Friday, June 24, 2016

QSLs in the Mail

After over a week and a public holiday with no mail,  three QSLs finally arrived: two World Heritage QSLs with stickers from KBS World Radio and one from IRIB Turkmen Radio. The KBS cards are not the ordinary size QSLs; compared to the IRIB verification card -- which is the usual size -- they are quite large. And just as well, given the stunning World Heritage sites depicted on the card. Even the IRIB card is quite unique and apparently it is part of a series. Very nice indeed! Thank you, KBS and IRIB!!!

Saturday, June 18, 2016

Trans World Radio Europe (Central Asia)

Trans World Radio Europe, transmitting from Central Asia (purportedly Yerevan-Gavar), was received on 17 June 2016, here in the Kuala Lumpur area on the medium-wave frequency of 1377 kHz. A Farsi language broadcast was mostly a  talk format and included at least one recognisable song,  "Tala' al-Badru 'Alaynā" (a traditional Arabic song), from 19.40  till 19.55 UTC. Reception was (SINPO) 33422 -- weak to fair signal strength, occasionally mixing with a Thai station and fading for duration of four to five minutes.

Reception report was emailed the following day to TWR Europe.

Thursday, June 16, 2016

QSL in Mailbox

For two consecutive days the postman has delivered mail...and another QSL card. This one is from CKZN in St. John's Newfoundland, which was heard in Kuala Lumpur, using the SDR receiver at The University of Twente in The Netherlands. This card was promised after initially receiving a photocopy of their old QSL card. What can I say? To have the actual paper card is always the best. And while this Canadian station was logged remotely, the distance to Holland in itself was a pretty impressive skip across the Atlantic! Thank you, CKZN!!!

Tuesday, June 14, 2016

QSL in the Mailbox

Finally after two weeks! Mail...a QSL card...and one from a long time and reliable verifier -- NHK World Radio Japan. Why the elation? Well, anytime the month of Ramadan/Eid rolls around (which we are in presently)  mail delivery in Malaysia seems to just dribble in spurts. The same can be said during the periods of Christmas and Chinese New Year here. So, I am indeed a jolly ol'e fellow to receive this QSL card of "Swimming Carp" from NHK Radio Japan. More interestingly, it is for one of their broadcasts relayed from "Italy" (presumably Santa Maria di Galeria). So, a BIG thank you to NHK World Radio Japan!!!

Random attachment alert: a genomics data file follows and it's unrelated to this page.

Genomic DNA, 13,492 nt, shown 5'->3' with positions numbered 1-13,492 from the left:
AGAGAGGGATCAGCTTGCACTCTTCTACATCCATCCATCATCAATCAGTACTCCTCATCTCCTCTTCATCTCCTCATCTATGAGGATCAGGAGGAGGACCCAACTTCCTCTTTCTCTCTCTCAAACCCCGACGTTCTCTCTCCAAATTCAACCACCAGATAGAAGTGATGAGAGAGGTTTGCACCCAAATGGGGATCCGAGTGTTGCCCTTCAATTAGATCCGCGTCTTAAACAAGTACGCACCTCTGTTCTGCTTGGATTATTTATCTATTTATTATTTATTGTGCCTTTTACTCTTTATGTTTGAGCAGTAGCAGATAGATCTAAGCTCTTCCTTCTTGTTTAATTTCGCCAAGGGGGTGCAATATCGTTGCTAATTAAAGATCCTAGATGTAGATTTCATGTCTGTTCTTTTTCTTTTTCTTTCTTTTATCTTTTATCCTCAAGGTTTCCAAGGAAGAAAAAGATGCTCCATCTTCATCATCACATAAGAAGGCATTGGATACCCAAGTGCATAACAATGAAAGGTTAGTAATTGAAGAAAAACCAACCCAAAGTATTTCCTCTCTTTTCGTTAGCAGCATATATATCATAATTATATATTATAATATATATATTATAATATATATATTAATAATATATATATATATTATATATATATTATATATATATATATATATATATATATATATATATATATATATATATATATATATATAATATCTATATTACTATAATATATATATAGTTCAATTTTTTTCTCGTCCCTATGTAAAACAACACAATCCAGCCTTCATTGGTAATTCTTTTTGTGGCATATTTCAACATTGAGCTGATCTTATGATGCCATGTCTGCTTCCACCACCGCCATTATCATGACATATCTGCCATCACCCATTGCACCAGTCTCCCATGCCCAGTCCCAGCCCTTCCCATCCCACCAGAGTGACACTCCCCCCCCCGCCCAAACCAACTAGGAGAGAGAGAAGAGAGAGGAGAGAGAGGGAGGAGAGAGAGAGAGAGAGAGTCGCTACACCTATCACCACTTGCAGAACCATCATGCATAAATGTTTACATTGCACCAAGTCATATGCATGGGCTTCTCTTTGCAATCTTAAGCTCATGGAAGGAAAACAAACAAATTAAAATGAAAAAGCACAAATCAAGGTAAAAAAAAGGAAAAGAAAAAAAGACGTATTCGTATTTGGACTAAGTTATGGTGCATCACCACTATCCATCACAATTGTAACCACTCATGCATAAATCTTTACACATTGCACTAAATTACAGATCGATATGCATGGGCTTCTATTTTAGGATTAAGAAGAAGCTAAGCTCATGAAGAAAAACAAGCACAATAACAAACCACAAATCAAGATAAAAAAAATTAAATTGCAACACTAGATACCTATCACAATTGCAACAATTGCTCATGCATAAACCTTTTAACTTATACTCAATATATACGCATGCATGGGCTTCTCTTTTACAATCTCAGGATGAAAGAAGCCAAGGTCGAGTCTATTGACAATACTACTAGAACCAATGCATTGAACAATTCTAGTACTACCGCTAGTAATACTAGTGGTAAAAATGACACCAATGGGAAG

BBC / Babcock "Test Transmission" for Winter Solstice Broadcast

 BBC / Babcock International "Test Transmission" for British Antarctic Survey (BAS) Winter Solstice Broadcast, transmitting from Woofferton, Ascension and Dhabbaya, was logged on 14 June 2016, between 21.30 to 21.45 UTC. While my quarter was not the direct target area in this test, reception  on 9.720 kHz appeared to be the most suitable frequency, albeit I hasten to add it was heard under poor conditions due to weakness of signal, fading and atmospheric noise.

5.985 kHz was SINPO 25231 -- weak signal, barely audible (TXer site presumed to be Woofferton, UK)
6.035  kHz no signal detected (TXer site presumed to be Dhabbaya)
7.360 kHz no signal detected (TXer site presumed to be Ascension Island)
9.720 kHz was SINPO 25331 -- weak signal, audible when not fading, but unintelligible content for the most part. (TXer site presumed to be Woofferton, UK)

Reception report, along with an audio file, was submitted to Mr. Dave Potter, (Retired) Senior Transmitter Engineer Woofferton (1982-2012). In years past, he has replied with an eQSL. Not certain this will be the case this time around. On 22 June 2016, I receceived this reply from Mr. Dave Porter along with the attached file of the Woofferton TXer site: "Thank you for your report. I am not the official QSL contact / verie signer for these tests so may I suggest you send it to BBC World Service in London. Vy 73Dave Porter G4OYX." To the best of my knowledge BBC WS no longer sends out QSLs for their broadcasts, but anyone willing to try certainly should give it go.

21 June 2016 between 21.30 and 22.00 UTC 
5.965 kHz - Dhabayya; 203°
7.350 kHz - Ascension; 207°
9.890 kHz - Woofferton; 182°

For details click HERE.

NOTE: While DXers elsewhere in the world did hear this broadcast on the above frequencies, nothing was detected in Malaysia. Propagation was terrible compared to years past.

Saturday, June 4, 2016

NHK World Radio Japan* (via Sitkūnai)

NHK World - Radio Japan*, transmitting from Sitkūnai (Lithuania), was logged on 5 June 2016. A Russian language broadcast of news, mailbag/music programme featuring Japanese artists was heard from 04.30 till 05.00 UTC, using the remote SDR receiver at Twente University (The Netherlands). Reception on 6.165 kHz was (SINPO) 34553 -- fair signal, slight co-frequency interference from a weaker station, otherwise good clarity of content.

Reception report was emailed and submitted online to NHK World - Radio Japan the following day. On 7 June 2016, NHK Radio Japan Russian Section replied, saying: "Thank you for sending us a reception report of our Radio Japan Russian Service! We verified your report (5 June 2016, 04.30 - 05.00 UTC, 6165 kHz). We will later send you our QSL-verification card to your address...NHK Radio Japan Russian Section." They also sent along an eCalendar for June '16.

*Transmission received using the remote SDR receiver located in the Netherlands (Twente). 

Voice of Turkey

Voice of Turkey, transmitting from  Emirler (Turkey), was logged on 5 June 2016. Their Turkish language broadcast of Turkish and English pop songs and news was monitored from 00.45 till 01.15 UTC (broadcast time 00.00 till 02.00 UTC). Reception on 9.735 kHz was (SINPO) 35343 -- fair signal strength, audible content despite atmospheric noise. Signal gradually disappeared under noise after 01.00 UTC. By 01.15 UTC signal was barely audible.

Reception report was emailed to TRT the following day.